Under the Hood

Why You Gotta Be So Rude? Bad Behavior As Contagious As The Common Cold

Why You Gotta Be So Rude? Bad Behavior As Contagious As The Common Cold
The cold and the flu may not be the only thing we catch this season, rudeness, can easily spread like a virus. In DNews latest video, “Being A Jerk May Not Be Your Fault”, host Trace Dominguez explains behaviors like rudeness, may be as contagious as the common cold, because anyone can be a carrier and anyone can start the cycle.As humans, we are social beings, and since we’re used to living in social groups, emotions and behaviors can be contagious.Dr. Elaine Hatfield, a preeminent expert on emotional contagions, wrote in the Association for Psychological Science: "If we feel irritated at a client, the client is irritated at us or something else.”For example, doctors are affected by the emotions of their patients and laughing people cause others to laugh. This is almost in a “monkey-see monkey-do kind of way”, according to Hatfield.These emotions we catch are reflected in our actions too. If we’re sitting in a sports bar, we’ll likely pick up the emotion of the fans, and sometimes unconsciously mimic it. This applies even if we’re not actual sports fans.Parallel to positive behaviors, rudeness can also affect us in similar ways. In a 2015 study, participants were shown a video of people being rude, and were then asked to assess a neutral email. Those who’d experience rudeness, projected rudeness onto their response. Separately, in interviews, people who were treated rudely, were rated as rude in future interviews with others. The rudeness was found to last a week, growing in complexity.In the workplace, a person being rude can lead someone else to be rude, which leads to another round of rudeness, causing it to spread like wildfire in the office. This is because when we experience rudeness, it makes rudeness more noticeable. That single incident can change how we interpret the world.Rudeness can disrupt cognitive functioning, diminishing performance and attention, especially at work. When we experience rudeness, we tend to either shut down or use up our valuable cognitive assets to make sense of the environment. It drains our emotional and cognitive resources for learning and performance. This happens when we either try to explain rude behavior, or ponder about the perpetrator’s behavior.Although rudeness will not influence people in the same way in all situations, we can all practice a way to curb it. Being mindful of our interactions with others, and calling out rudeness when it happens, can help us stop the rudeness cycle before it spreads. Youtube

The cold and flu may not be the only things we catch this season; rudeness can easily spread just like a virus. In DNews' latest video, “Being A Jerk May Not Be Your Fault,” host Trace Dominguez explains that behaviors such as rudeness may be as contagious as the common cold because anyone can be a carrier and anyone can start the cycle.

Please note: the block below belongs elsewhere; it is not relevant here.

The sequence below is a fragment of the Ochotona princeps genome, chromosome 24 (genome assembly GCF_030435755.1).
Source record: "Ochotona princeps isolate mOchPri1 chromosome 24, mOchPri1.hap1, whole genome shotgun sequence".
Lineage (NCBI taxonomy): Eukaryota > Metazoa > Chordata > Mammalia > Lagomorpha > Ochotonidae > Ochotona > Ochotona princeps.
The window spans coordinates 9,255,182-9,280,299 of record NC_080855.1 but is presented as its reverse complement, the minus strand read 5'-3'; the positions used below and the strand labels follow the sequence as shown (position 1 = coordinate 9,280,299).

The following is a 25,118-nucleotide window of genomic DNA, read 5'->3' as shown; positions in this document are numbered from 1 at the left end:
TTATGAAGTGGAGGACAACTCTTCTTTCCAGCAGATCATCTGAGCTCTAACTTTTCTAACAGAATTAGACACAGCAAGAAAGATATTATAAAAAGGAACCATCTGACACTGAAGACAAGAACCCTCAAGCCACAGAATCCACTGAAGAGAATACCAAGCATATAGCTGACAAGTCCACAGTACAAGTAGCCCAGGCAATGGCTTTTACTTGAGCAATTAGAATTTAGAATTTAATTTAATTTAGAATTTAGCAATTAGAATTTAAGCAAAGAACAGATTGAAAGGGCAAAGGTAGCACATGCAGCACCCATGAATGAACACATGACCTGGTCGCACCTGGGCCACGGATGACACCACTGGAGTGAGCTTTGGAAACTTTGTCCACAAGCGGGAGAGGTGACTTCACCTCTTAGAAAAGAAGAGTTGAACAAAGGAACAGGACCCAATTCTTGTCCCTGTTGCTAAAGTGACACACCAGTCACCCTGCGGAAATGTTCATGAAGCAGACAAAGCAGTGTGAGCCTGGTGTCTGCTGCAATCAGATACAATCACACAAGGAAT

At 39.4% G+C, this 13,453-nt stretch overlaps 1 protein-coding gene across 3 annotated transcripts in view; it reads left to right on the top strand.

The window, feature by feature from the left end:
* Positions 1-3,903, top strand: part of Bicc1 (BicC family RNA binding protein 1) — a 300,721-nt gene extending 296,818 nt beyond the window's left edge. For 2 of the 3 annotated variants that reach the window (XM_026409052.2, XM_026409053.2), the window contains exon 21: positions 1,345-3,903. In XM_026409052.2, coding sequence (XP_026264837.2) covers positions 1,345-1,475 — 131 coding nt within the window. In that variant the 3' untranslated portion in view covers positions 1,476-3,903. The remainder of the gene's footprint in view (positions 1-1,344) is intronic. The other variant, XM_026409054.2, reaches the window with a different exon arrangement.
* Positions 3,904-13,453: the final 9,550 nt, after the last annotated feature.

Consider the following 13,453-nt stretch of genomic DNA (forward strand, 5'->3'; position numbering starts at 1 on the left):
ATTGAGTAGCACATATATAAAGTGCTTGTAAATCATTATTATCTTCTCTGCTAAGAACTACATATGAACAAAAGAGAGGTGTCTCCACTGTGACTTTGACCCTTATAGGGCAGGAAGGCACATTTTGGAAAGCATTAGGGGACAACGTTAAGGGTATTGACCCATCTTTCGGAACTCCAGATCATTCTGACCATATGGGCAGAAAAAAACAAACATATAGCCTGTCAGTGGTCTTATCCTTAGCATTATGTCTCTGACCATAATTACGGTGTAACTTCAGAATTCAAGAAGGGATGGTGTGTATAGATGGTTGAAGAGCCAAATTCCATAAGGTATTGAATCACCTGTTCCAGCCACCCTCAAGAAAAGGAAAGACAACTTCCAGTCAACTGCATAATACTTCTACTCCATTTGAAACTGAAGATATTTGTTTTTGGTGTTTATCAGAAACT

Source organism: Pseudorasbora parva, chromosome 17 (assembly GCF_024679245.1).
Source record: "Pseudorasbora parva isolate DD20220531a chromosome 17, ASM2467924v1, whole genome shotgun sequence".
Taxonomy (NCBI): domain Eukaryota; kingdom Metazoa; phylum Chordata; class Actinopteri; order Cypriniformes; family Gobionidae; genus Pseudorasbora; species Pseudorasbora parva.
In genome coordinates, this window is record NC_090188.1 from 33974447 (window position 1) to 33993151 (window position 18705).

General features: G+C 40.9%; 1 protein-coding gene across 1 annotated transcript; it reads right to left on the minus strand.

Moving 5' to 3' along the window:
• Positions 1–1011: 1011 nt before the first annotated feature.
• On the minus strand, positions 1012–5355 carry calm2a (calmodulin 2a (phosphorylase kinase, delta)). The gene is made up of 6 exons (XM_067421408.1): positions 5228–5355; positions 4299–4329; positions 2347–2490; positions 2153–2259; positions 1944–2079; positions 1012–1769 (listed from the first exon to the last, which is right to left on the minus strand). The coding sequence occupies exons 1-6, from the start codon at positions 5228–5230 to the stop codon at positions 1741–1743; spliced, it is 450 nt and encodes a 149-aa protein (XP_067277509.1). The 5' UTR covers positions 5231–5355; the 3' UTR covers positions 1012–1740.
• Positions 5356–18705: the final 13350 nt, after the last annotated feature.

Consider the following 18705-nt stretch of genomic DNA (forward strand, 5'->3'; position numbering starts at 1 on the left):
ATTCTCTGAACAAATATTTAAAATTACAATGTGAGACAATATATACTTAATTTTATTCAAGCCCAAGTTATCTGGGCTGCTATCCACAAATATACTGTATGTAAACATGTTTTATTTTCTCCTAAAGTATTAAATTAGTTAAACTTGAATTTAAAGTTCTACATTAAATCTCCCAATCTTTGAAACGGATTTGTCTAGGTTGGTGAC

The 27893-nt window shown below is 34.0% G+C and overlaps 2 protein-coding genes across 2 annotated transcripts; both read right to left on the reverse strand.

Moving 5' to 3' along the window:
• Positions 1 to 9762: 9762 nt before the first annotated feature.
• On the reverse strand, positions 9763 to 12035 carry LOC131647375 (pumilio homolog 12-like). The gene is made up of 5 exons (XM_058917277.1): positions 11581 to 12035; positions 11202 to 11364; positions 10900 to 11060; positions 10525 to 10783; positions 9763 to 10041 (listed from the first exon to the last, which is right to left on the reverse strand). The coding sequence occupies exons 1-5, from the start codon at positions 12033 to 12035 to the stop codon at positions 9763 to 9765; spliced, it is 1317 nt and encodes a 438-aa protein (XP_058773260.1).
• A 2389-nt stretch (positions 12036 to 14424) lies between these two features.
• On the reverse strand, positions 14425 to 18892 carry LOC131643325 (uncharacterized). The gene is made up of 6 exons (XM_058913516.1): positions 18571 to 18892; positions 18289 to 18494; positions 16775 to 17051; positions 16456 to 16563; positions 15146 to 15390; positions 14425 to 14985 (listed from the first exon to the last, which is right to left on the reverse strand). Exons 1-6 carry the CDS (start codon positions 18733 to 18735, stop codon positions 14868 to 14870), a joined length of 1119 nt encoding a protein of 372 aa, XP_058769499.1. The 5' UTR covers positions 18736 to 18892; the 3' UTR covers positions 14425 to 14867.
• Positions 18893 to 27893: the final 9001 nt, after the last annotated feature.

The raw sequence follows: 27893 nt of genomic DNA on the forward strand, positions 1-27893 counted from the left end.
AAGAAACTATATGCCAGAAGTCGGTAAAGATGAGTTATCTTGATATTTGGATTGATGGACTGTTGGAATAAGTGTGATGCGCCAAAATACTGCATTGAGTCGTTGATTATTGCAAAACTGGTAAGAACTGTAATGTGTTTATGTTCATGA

As humans, we are social beings, and since we’re used to living in social groups, emotions and behaviors can be contagious, says DNews. 

Dr. Elaine Hatfield, a preeminent expert on emotional contagions, wrote in the Association for Psychological Science, "If we feel irritated at a client, the client is irritated at us or something else.” For example, doctors are affected by the emotions of their patients, and laughing people cause others to laugh. This is almost in a “monkey-see monkey-do kind of way,” according to Hatfield.

The emotions we "catch" are reflected in our actions. If we’re sitting in a sports bar, we’ll likely pick up the emotions of the fans around us, and sometimes unconsciously mimic them. This applies even if we’re not actual sports fans, says DNews. 

Rudeness can affect us in similar ways. In a 2015 study, participants were shown a video of people being rude, and were then asked to assess a neutral email. Those who had experienced rudeness by watching the video projected rudeness onto their response. Separately, in interviews, people who were treated rudely by the interviewer were rated as rude in future interviews with others. The findings revealed the rudeness lasted a week, growing in complexity.

When someone is rude to us, we pay more attention to rude behavior. A single incident can change how we interpret the world. For example, in the workplace, a person being rude can lead someone else to be rude, which leads to another found of rudeness, causing it to spread like wildfire.  

Rudeness isn't just unpleasant; it can disrupt cognitive functioning and diminish performance and attention, especially at work. When we experience incivility, we tend to either shut down or use up our valuable cognitive assets to make sense of our environment. This process drains our resources for learning because we spend time trying to understand the rude behavior,

Although rudeness doesn't affect everyone in the same way, we can all practice ways to be kinder and more respectful of others, including calling out bad behavior when we see it. The goal is to stop the rudeness cycle before it spreads.

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